Pallas Athena by Rembrandt van Rijn - 1664-65 - 118 x 91.1 cm Museu Calouste Gulbenkian Pallas Athena by Rembrandt van Rijn - 1664-65 - 118 x 91.1 cm Museu Calouste Gulbenkian

Pallas Athena

oil on canvas • 118 x 91.1 cm
  • Rembrandt van Rijn - July 15, 1606 - October 4, 1669 Rembrandt van Rijn 1664-65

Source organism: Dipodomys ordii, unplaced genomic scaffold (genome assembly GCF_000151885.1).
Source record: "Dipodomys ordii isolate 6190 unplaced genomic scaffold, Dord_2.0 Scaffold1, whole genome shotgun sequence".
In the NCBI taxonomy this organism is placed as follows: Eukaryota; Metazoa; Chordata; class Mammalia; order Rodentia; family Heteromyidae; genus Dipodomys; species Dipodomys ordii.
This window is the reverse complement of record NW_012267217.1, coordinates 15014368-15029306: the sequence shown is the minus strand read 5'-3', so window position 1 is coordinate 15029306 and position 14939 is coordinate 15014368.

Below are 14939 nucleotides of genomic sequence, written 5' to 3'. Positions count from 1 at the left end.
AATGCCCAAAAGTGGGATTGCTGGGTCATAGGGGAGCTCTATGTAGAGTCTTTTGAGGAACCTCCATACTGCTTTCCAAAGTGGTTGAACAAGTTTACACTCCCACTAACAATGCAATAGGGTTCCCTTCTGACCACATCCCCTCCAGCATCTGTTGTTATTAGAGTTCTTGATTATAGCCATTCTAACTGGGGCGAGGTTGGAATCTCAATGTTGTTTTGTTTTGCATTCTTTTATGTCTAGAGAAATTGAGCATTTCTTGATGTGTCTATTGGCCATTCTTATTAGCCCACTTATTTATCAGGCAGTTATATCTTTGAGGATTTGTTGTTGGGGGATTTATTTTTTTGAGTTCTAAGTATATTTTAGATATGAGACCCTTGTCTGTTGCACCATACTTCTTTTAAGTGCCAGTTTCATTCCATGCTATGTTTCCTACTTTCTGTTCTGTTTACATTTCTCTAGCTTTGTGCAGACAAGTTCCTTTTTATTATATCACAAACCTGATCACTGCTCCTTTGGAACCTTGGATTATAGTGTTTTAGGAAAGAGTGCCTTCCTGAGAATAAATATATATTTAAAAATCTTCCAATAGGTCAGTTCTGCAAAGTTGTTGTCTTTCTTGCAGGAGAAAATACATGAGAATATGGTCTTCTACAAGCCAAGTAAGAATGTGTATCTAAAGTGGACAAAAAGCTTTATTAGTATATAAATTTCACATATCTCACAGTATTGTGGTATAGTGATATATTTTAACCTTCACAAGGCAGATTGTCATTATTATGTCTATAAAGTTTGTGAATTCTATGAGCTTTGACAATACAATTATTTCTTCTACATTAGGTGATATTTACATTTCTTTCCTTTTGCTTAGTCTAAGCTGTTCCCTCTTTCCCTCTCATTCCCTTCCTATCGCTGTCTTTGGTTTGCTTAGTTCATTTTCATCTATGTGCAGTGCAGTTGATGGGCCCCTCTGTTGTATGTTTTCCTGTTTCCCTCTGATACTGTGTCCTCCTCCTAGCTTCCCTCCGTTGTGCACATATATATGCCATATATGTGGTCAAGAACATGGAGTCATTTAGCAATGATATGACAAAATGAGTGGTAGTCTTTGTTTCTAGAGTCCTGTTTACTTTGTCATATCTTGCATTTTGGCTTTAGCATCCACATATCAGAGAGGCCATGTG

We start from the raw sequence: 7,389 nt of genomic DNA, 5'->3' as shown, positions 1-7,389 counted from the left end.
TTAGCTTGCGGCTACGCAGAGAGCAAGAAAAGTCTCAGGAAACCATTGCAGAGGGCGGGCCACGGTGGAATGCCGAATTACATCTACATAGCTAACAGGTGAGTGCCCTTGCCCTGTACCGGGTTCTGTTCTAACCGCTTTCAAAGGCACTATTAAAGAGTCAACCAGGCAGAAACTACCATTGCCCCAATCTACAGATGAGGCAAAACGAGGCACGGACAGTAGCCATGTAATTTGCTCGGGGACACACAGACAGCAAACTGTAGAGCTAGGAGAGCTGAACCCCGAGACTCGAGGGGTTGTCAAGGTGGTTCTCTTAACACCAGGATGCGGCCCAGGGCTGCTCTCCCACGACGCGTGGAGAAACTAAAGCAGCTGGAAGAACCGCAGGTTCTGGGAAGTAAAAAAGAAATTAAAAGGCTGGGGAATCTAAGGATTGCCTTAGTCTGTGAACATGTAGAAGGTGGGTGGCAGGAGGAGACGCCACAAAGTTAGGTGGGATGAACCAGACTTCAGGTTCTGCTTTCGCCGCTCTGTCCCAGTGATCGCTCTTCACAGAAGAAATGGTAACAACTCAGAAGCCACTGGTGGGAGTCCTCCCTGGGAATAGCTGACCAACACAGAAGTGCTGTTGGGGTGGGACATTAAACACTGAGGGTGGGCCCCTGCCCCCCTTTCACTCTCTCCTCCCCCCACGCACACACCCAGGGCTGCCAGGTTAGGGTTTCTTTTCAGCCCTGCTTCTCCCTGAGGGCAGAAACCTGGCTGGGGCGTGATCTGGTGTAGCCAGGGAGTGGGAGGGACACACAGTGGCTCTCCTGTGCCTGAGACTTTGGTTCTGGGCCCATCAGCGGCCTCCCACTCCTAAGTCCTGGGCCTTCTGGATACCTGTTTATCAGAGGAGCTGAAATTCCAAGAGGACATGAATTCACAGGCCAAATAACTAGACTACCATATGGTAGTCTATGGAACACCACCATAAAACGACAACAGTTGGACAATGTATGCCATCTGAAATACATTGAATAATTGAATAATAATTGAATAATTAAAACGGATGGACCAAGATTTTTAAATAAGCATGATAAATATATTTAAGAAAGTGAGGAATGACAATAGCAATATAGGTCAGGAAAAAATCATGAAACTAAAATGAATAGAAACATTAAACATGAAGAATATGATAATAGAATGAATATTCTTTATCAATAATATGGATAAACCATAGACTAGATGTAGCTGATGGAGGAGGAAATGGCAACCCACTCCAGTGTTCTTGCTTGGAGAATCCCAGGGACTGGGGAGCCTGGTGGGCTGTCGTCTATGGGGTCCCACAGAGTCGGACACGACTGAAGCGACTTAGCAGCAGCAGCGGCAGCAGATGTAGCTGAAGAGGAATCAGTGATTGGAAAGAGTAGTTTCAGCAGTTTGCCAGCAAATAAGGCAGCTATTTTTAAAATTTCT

The Pallas Athena has, for many years, belonged to the Calouste Gulbenkian Museum in Lisbon. However, it has unseen ties from the past binding it to the State Hermitage Museum in St. Petersburg. From the end of the 18th century, right up to the 1930s, this work by Rembrandt decorated a wall in the Hermitage gallery. Following a decision by the Soviet Government, Rembrandt’s Pallas Athena was sold in May 1930 to the oil magnate and well-known collector Calouste Gulbenkian (1869-1955). Clandestine agreements in Paris between Gulbenkian and representatives of Gostorg (the Soviet Union’s official trade organization) resulted in the Hermitage being forced to turn over a number of precious jewels and works of art to the Soviet trade agency Antikvariat (set up specifically to negotiate the sale and export of works of art). The Pallas Athena was part of an especially valuable shipment of art objects that included masterpiece paintings by Rembrandt, Gerard Terborch, Watteau, and Nicolas Lancret, as well as Houdon’s celebrated statue Diana the Huntress. Calouste Gulbenkian paid the Soviet Government a total of £140,000 for these museum exhibits. In the earliest manuscript catalogue of the Hermitage (1773-1785), Rembrandt’s canvas was mentioned as the Pallas Athena. However, not everyone agreed with this name. In the Baudouin Collection inventory (1780), the composition was entered as a Portrait of Alexander in the Armor of Pallas. The special protection of Athena was ascribed to Alexander the Great. In later literature, the painting was variously called Mars, Portrait of Titus, and Young Warrior.